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Showing posts from December, 2007

The Red Princess: A Revolutionary Life by Sofka Zinovieff

One of Sofka Zinovieff's ancestors was wheeled in to her trial at the hands of a revolutionary tribunal. She told them about her court positions and the contributions that she'd made to public life - orphanages, libraries, dowries, and other charitable works. Then she said: "And now let me tell you who you are. You are murderers and assassins, cut-throats and rebels, tyrants, robbers, scoundrels..."
Her cause of death was supposed to be a heart attack, but the story goes that she was shot immediately.

Sofka Dolgorouky was not that ancestor, but she was just as interesting. This grandmother of the authors was hated by many of Zinovieff's relations because of her scandalous life and her taking to Communism. This is perfectly understandable because of the suffering and tyranny the Russian aristocracy endured at the hands of the Communists, of course.

It is with some trepidation that Zinovieff sets out to uncover her story, especially when her uncle tells her that …

Some Other Books

Two books that I've also read lately are The Seven Ages of Paris by Alastair Horne and Turner's Paintbox by Lloyd Jones.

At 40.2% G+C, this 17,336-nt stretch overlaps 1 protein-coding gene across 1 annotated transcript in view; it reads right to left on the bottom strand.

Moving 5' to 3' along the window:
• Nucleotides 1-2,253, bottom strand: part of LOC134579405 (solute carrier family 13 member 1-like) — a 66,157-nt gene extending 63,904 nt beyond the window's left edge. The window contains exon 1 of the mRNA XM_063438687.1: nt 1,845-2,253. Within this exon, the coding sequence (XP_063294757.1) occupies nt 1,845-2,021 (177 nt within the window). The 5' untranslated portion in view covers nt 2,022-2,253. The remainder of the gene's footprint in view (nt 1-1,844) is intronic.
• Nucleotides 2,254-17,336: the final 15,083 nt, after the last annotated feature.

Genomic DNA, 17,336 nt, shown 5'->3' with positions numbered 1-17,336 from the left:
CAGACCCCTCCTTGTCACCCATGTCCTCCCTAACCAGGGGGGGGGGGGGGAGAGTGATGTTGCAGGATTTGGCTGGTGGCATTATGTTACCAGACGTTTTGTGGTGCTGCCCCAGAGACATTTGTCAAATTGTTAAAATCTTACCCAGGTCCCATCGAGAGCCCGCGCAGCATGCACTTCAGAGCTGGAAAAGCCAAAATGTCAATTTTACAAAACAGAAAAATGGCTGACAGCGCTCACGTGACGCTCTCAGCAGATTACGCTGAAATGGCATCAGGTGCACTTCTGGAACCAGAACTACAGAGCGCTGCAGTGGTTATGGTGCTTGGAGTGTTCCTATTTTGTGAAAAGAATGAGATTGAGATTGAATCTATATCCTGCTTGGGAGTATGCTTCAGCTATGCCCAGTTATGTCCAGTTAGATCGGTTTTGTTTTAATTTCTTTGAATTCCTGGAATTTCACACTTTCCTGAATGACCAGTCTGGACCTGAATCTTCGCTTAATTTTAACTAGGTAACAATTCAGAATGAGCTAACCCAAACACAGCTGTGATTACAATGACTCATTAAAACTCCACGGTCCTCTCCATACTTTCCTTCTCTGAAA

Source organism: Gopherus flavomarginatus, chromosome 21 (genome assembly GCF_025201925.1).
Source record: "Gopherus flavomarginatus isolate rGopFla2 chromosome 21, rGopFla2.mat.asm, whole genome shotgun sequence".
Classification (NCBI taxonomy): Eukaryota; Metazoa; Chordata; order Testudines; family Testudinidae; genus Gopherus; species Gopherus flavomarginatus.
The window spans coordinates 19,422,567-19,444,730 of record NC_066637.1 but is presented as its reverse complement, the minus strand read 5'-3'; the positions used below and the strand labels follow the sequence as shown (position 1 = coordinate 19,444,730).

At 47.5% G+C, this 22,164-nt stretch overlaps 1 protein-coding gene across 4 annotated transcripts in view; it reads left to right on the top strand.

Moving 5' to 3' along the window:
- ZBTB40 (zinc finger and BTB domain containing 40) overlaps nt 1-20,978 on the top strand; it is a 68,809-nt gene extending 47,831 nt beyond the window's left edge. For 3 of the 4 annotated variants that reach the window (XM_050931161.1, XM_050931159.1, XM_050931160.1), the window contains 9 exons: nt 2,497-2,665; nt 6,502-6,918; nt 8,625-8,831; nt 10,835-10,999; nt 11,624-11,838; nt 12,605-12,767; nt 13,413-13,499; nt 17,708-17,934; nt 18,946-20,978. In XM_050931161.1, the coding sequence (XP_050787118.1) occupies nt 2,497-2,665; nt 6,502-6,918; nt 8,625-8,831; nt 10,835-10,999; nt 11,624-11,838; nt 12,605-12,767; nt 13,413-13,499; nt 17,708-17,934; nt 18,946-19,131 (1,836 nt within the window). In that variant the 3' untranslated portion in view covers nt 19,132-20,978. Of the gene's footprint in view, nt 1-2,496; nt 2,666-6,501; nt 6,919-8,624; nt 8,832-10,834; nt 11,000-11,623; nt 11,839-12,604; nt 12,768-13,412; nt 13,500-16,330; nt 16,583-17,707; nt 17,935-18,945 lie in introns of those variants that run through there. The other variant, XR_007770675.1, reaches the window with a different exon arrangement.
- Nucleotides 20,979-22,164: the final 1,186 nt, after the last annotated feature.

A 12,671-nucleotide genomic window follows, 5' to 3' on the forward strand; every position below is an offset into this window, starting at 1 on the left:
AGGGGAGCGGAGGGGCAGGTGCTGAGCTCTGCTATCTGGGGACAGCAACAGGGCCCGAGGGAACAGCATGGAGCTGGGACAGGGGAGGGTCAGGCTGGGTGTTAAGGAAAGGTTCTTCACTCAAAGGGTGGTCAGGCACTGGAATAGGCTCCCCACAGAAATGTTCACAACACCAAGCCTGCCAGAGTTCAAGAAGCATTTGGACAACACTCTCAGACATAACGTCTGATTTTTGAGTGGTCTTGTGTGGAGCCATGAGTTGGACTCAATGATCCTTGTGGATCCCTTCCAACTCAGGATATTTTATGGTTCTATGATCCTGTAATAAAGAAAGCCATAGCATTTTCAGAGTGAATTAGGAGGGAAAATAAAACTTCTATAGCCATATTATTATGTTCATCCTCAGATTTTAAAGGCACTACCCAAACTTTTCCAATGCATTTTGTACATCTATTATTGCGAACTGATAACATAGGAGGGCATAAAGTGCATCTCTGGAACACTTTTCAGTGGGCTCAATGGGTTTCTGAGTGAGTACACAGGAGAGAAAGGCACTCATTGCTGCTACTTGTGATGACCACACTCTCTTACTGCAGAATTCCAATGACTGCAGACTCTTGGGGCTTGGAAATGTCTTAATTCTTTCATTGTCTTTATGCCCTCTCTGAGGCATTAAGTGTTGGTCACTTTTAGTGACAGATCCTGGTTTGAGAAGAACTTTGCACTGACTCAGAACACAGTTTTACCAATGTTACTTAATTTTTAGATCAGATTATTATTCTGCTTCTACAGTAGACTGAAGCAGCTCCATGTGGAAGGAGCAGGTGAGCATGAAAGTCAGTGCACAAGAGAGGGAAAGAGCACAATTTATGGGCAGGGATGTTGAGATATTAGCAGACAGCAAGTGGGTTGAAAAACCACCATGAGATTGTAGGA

The Seven Ages of Paris was much more interesting than most history books and covers much Parisian culture as well as successive kings and queens and governments. Horne tends to be rather idiosyncratic and devoted many pages to eras that he liked while practically dismissing the French Revolution. I found this a bit odd but I'd like to read some of his other books.

Turner's Paintbox was a luminous book - a sensitive and moving love story. It charts the progress of a love affair and combines this with the story of the great painter, Turner. I actually cried at the end of this book - but I'm not going to say whether this was because the ending was sad or happy.

Like most Australians I am attracted to Turner's paintings (even after a very boring tour at the Tate) and this book made me more interested in his art and his life.

A Strong-Minded Empress: Imperial Highness by Evelyn Anthony

Evelyn Anthony's writing runs rings around most of the modern historical writers such as Philippa Gregory. She doesn't resort to tricks like including steamy scenes in the first few pages or using grating modern language. The quality of her writing speaks for itself.

This is about the young Catherine the Great of Russia. Dragged from her remote German principality almost in the middle of the night, Catherine has a clear idea of her destiny almost from the beginning. This novel portrays her as an extremely strong-minded girl who faces her many problems - a mad husband, a drunken Empress, and a dominating mother - with dignity and determination.

The character of Peter, Catherine's husband, would have been difficult to write but Anthony never shows it as laughable. The strange Empress, Elizabeth, is also written reasonably sympathetically.

Catherine's character shines in this book and her progress towards her final destiny becomes quite exciting as she fights her husband…